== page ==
1A. H5350: Binding arbitration for municipal employees. (H Labor; Thu, Mar 5)
1B. H5475: Abolishes expiration dates from RI public-school teacher and municipal employee contracts, making their terms permanent until a new contract is agreed upon. (H Labor; Thu, Mar 5)
1C. H5473: Subjects fire-department “platoon structure and/or shift schedule” to collective bargaining. (H Labor; Thu, Mar 5)
2. H5317: Reduces the allowed difference in municipal property tax rates for different property classifications from 50% to 25%. (H Municipal Government; Thu, Mar 5)
3A. S0023/S0311/S0313: Mandates that for car-tax purposes, automobiles be assessed at trade-in rather than their retail value. (S Finance; Tue, Mar 3)
3B. S0043 raises the car-tax exemption for “distressed communities” to $6,000 (this is an automatic raise, not a local option). S0227 raises the car-tax exemption for “distressed communities” to $6,000 and compensates said distressed communities for the reduced revenue with state money. (S Finance; Tue, Mar 3) In present Rhode Island context, this means certain communities can receive a state subsidy for their financial mismanagement.
Evidence that “the wealthy” have disproportionate influence in politics requires correct assessment, because campaign finance rules could exacerbate the problem.
1A. S0134: Creates a crime of “unlawful interference with traffic” with reference to “any federal or state highway”, with a minimum prison sentence of one year for a first offense, 60 days of which cannot be suspended or deferred. (At present, the definition of disorderly conduct includes obstructing a “highway…to which the public or a substantial group 12 of the public has access”, punishable by imprisonment of up to 6 months, and a fine up to $500) (S Judiciary; Tue, Feb 24)
1B. H5417: Eliminates the up-to six month prison sentence for most instances of disorderly conduct — including for “obstruct[ing] a highway…to which the public or a substantial group of the public has access or any other place ordinarily used for the passage of persons, vehicles, or conveyances” — except in cases involving domestic violence. (H Judiciary; Wed, Feb 25)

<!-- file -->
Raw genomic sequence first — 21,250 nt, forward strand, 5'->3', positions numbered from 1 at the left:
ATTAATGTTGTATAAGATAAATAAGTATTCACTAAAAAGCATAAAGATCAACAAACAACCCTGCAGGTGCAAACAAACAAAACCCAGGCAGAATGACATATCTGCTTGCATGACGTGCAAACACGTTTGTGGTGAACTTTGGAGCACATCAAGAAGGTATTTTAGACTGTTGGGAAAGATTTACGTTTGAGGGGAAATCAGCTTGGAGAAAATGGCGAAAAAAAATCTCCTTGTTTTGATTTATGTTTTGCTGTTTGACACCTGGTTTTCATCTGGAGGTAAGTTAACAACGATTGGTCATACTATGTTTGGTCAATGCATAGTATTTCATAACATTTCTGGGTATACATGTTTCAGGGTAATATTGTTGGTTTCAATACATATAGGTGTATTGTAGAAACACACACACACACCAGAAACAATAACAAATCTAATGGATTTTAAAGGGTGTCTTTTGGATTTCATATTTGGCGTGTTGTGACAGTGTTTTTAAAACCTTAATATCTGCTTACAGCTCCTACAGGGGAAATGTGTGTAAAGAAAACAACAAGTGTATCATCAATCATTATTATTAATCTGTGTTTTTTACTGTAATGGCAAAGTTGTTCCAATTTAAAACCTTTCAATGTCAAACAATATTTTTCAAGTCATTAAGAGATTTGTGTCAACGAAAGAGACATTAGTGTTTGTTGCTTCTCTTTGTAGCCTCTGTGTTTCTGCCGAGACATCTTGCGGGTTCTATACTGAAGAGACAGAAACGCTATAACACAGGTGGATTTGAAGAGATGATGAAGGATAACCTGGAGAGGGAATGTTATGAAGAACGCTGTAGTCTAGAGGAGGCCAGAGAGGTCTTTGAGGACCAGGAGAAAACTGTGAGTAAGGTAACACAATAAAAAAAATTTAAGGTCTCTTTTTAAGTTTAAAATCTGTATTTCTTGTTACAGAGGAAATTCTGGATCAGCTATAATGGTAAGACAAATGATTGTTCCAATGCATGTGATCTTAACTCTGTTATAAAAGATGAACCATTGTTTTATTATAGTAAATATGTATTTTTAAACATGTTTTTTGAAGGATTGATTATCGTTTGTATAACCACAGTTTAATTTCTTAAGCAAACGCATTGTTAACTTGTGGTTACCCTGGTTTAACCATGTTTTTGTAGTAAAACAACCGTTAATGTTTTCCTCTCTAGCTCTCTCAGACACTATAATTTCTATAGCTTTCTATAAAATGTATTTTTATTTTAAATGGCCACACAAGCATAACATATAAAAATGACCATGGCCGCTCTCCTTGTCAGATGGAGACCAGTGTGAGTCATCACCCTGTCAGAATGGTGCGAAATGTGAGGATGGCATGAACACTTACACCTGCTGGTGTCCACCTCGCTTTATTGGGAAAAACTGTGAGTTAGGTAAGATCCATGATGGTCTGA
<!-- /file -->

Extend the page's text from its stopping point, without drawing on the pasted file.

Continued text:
2. S0314: Extends the state’s “facilities support” funding to all charter schools (currently, it is only available to “district sponsored charter public schools”). (S Finance; Tue, Feb 24)
3. S0305 / H5228: Writes into law in-state tuition at RI public colleges and universities for students who graduated from a Rhode Island high school that they spent three years at, including illegal aliens (but not non-immigrant aliens) who have applied for “lawful immigration status” or who promise to when a process is made available under a Federal amnesty law. (S Finance; Tue, Feb 24 &; H Finance, Thu Feb 26)
4. S0122: Tax credits for Rhode Island residents who are college graduates “in an amount equal to the payments made in a given tax year…toward undergraduate or graduate student loan debt, up to a maximum amount for single tax year of one thousand dollars for an associate’s degree holder, five thousand dollars for a bachelor’s degree holder, and six thousand dollars for a graduate degree holder”. (S Finance; Tue, Feb 24)
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Rhode Island’s unemployment rate may have “improved” below the 7% milestone, but the underlying data continues to give cause for alarm.
Data collected by the College Board reinforces survey results showing that Rhode Islanders want alternatives to the state’s languishing public schools.
The RI Center for Freedom & Prosperity unveils an online application to compare states, including Rhode Island, and demographic groups.
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Rep. Edwards does the politician’s trick of talking all around the fact that a critic is telling the truth.
My two biggest takeaways from Monday night’s forum on policing, at the South Providence Recreation Center, with Chiefs Hugh Clements (Providence Police Department) and Steven O’Donnell (Rhode Island State Police):
1. If good policing is built on strong communities, while the pathway to strong communities is cleared by good policing, there is a real chicken-or-egg issue with finding a solution.
2. A basic concept that our government and society seems to be losing needs a restoration, the idea that the top elected official of a city, town or state police force is the leader of the police force, not just ceremonially, but in a true operational sense.
Progressivism is a recipe for a new aristocracy, relying on distractions about racism and abstract bogeymen in order to herd us all into boxes.
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A contract and correspondence with MIT Professor Jonathan Gruber show that HealthSource RI cut his project short and used earlier estimates that he had called “rough.”
RhodeMap RI puts the Ocean State on a path to lost control and lost freedoms, but some legislators are moving to stop it.
Jonathan Gruber’s remarks about the “stupidity of the American voter” have revealed the deception behind ObamaCare, and his involvement in the planning process for HealthSource RI raises the question of how pervasive his attitude has been among government agents locally.
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Interviews & Profiles
Rob Paquin and Bob Plain discuss the candidates for U.S. Congress from Rhode Island (mostly by way of the issues).
Rob Paquin and Bob Plain discuss a debate between candidates for RI Secretary of State and related topics.
Justin and Bob Plain discuss the campaign for lieutenant governor and the possibility of a constitutional convention, and (in text) Justin corrects an assertion of Bob’s.
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